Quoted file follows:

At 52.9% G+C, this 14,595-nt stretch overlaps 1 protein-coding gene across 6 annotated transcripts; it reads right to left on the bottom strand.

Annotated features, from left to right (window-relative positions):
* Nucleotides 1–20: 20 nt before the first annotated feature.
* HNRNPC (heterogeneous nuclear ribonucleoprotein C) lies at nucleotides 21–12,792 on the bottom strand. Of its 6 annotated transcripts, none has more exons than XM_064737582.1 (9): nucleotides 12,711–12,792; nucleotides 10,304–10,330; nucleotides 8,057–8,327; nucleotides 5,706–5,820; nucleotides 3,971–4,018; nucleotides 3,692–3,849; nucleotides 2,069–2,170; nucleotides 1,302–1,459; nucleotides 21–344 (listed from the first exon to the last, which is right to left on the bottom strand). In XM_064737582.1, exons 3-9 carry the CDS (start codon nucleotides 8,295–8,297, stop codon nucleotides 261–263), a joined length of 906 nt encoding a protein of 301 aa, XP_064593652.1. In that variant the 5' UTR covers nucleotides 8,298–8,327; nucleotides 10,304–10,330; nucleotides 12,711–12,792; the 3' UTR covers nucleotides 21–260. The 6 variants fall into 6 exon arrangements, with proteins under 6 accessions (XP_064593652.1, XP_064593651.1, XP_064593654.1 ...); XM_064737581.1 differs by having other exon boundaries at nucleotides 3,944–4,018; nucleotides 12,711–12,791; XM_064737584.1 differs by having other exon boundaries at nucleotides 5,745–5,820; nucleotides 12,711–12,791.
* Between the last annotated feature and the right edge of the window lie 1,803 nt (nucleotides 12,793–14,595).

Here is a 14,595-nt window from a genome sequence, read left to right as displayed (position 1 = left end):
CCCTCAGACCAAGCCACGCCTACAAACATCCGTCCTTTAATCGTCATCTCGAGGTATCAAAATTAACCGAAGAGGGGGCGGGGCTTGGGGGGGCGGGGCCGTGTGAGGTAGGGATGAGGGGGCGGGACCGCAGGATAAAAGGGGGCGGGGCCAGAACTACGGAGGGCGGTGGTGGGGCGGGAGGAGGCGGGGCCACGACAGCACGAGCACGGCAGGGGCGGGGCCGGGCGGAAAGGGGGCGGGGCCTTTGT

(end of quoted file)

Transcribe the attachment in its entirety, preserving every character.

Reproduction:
At 52.9% G+C, this 14,595-nt stretch overlaps 1 protein-coding gene across 6 annotated transcripts; it reads right to left on the bottom strand.

Annotated features, from left to right (window-relative positions):
* Nucleotides 1–20: 20 nt before the first annotated feature.
* HNRNPC (heterogeneous nuclear ribonucleoprotein C) lies at nucleotides 21–12,792 on the bottom strand. Of its 6 annotated transcripts, none has more exons than XM_064737582.1 (9): nucleotides 12,711–12,792; nucleotides 10,304–10,330; nucleotides 8,057–8,327; nucleotides 5,706–5,820; nucleotides 3,971–4,018; nucleotides 3,692–3,849; nucleotides 2,069–2,170; nucleotides 1,302–1,459; nucleotides 21–344 (listed from the first exon to the last, which is right to left on the bottom strand). In XM_064737582.1, exons 3-9 carry the CDS (start codon nucleotides 8,295–8,297, stop codon nucleotides 261–263), a joined length of 906 nt encoding a protein of 301 aa, XP_064593652.1. In that variant the 5' UTR covers nucleotides 8,298–8,327; nucleotides 10,304–10,330; nucleotides 12,711–12,792; the 3' UTR covers nucleotides 21–260. The 6 variants fall into 6 exon arrangements, with proteins under 6 accessions (XP_064593652.1, XP_064593651.1, XP_064593654.1 ...); XM_064737581.1 differs by having other exon boundaries at nucleotides 3,944–4,018; nucleotides 12,711–12,791; XM_064737584.1 differs by having other exon boundaries at nucleotides 5,745–5,820; nucleotides 12,711–12,791.
* Between the last annotated feature and the right edge of the window lie 1,803 nt (nucleotides 12,793–14,595).

Here is a 14,595-nt window from a genome sequence, read left to right as displayed (position 1 = left end):
CCCTCAGACCAAGCCACGCCTACAAACATCCGTCCTTTAATCGTCATCTCGAGGTATCAAAATTAACCGAAGAGGGGGCGGGGCTTGGGGGGGCGGGGCCGTGTGAGGTAGGGATGAGGGGGCGGGACCGCAGGATAAAAGGGGGCGGGGCCAGAACTACGGAGGGCGGTGGTGGGGCGGGAGGAGGCGGGGCCACGACAGCACGAGCACGGCAGGGGCGGGGCCGGGCGGAAAGGGGGCGGGGCCTTTGT